In a tweet, the Greens – potentially sharing an early 2026 campaign slogan – said “Let’s get to it” and criticised National’s “bleak vision” for New Zealand.

“Our 15 Green MPs are ready. Ready to work with you. Ready to fight alongside you.”

The opposition will have their first chance to go face-to-face with National during this afternoon’s debate responding to the speech from the throne.

‘People outside parliament’ the focus of new government

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Addressing all MPs of the 54th parliament, the speech from the throne delivered by Dame Cindy Kiro, the governor-general, noted that New Zealanders had “voted for change” on October 14. “The government enjoys the confidence of a clear majority of members in the 123-seat House of Representatives, but it is the people outside parliament who will be the government’s priority in decisions made over the next three years,” said Kiro, reading from the speech.

“The new government is committed to delivering; to getting things done. It wants people to see demonstrable, measurable results that make their lives easier, and help them to get ahead.”

Much of the speech was devoted to lines and themes similar to what was heard on the campaign trail, across subjects like the cost of living, health and law and order. The government was committed to working for “all New Zealanders” and would spend public money safely. “[It] has many priorities and among them are rebuilding the economy to ease the cost of living, delivering tax relief and increasing prosperity for all New Zealanders.”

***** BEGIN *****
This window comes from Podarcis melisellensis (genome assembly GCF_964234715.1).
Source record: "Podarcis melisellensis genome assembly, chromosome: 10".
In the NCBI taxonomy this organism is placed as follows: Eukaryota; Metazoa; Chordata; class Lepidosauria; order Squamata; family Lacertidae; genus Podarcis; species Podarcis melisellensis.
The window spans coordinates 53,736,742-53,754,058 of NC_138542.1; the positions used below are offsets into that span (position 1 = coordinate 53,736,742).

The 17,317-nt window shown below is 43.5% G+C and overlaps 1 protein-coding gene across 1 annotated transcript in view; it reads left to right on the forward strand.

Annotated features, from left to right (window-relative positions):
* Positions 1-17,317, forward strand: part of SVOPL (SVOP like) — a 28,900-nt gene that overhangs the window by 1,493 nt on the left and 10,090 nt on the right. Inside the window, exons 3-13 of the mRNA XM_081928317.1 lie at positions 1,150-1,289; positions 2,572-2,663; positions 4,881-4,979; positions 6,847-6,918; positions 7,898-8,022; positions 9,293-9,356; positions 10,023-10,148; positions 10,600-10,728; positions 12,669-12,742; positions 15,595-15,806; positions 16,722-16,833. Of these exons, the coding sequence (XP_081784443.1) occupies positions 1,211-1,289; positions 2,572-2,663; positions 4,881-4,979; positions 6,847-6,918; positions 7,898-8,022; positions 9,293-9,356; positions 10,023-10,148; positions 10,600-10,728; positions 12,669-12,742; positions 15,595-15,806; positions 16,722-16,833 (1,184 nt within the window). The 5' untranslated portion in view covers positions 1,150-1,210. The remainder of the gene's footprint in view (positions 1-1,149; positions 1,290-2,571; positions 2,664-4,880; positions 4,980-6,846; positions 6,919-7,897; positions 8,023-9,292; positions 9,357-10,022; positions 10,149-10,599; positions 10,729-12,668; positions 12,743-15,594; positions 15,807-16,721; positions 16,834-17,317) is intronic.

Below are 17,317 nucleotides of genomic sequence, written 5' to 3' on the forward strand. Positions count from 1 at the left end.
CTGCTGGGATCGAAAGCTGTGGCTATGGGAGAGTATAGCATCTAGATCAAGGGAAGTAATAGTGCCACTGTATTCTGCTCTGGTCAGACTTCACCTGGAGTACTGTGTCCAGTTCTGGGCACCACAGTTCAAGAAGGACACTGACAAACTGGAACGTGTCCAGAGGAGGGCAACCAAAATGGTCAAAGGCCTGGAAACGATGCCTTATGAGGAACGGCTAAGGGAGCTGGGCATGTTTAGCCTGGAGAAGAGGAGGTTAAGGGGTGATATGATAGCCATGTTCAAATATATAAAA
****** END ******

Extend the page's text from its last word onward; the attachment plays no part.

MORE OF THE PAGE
The government would achieve its spending promises by “restoring discipline to government spending”, Kiro said.

The performance of Kāinga Ora was noted as a “concern” for the government. “There will be a review of its finances, procurement, development and asset management practices,” said Kiro.

“The lives of some neighbours of some Kāinga Ora properties are being made miserable because of inadequate action against anti-social behaviour by some Kāinga Ora tenants. Under the new government, there will be appropriate consequences for tenants who engage in repeated anti-social behaviour.”